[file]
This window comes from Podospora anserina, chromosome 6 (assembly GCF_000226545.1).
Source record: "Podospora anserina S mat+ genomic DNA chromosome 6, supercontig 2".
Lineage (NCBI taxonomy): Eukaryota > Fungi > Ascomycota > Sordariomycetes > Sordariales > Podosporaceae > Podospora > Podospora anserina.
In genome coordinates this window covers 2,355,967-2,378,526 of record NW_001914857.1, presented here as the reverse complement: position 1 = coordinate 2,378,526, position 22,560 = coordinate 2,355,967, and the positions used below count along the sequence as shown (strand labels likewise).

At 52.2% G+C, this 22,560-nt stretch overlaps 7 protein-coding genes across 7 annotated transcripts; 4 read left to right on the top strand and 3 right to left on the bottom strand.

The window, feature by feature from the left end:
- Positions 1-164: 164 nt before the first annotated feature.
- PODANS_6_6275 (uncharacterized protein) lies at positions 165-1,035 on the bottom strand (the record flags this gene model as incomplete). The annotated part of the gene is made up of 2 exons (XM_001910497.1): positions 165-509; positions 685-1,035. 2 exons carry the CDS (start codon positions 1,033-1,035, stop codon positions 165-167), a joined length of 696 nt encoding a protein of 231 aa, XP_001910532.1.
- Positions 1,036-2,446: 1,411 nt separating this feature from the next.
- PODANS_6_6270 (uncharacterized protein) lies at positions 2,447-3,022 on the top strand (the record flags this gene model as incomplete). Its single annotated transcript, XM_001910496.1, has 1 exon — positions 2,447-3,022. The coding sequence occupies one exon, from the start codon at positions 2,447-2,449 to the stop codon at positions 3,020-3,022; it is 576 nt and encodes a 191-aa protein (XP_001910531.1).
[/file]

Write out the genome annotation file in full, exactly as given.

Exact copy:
This window comes from Podospora anserina, chromosome 6 (assembly GCF_000226545.1).
Source record: "Podospora anserina S mat+ genomic DNA chromosome 6, supercontig 2".
Lineage (NCBI taxonomy): Eukaryota > Fungi > Ascomycota > Sordariomycetes > Sordariales > Podosporaceae > Podospora > Podospora anserina.
In genome coordinates this window covers 2,355,967-2,378,526 of record NW_001914857.1, presented here as the reverse complement: position 1 = coordinate 2,378,526, position 22,560 = coordinate 2,355,967, and the positions used below count along the sequence as shown (strand labels likewise).

At 52.2% G+C, this 22,560-nt stretch overlaps 7 protein-coding genes across 7 annotated transcripts; 4 read left to right on the top strand and 3 right to left on the bottom strand.

The window, feature by feature from the left end:
- Positions 1-164: 164 nt before the first annotated feature.
- PODANS_6_6275 (uncharacterized protein) lies at positions 165-1,035 on the bottom strand (the record flags this gene model as incomplete). The annotated part of the gene is made up of 2 exons (XM_001910497.1): positions 165-509; positions 685-1,035. 2 exons carry the CDS (start codon positions 1,033-1,035, stop codon positions 165-167), a joined length of 696 nt encoding a protein of 231 aa, XP_001910532.1.
- Positions 1,036-2,446: 1,411 nt separating this feature from the next.
- PODANS_6_6270 (uncharacterized protein) lies at positions 2,447-3,022 on the top strand (the record flags this gene model as incomplete). Its single annotated transcript, XM_001910496.1, has 1 exon — positions 2,447-3,022. The coding sequence occupies one exon, from the start codon at positions 2,447-2,449 to the stop codon at positions 3,020-3,022; it is 576 nt and encodes a 191-aa protein (XP_001910531.1).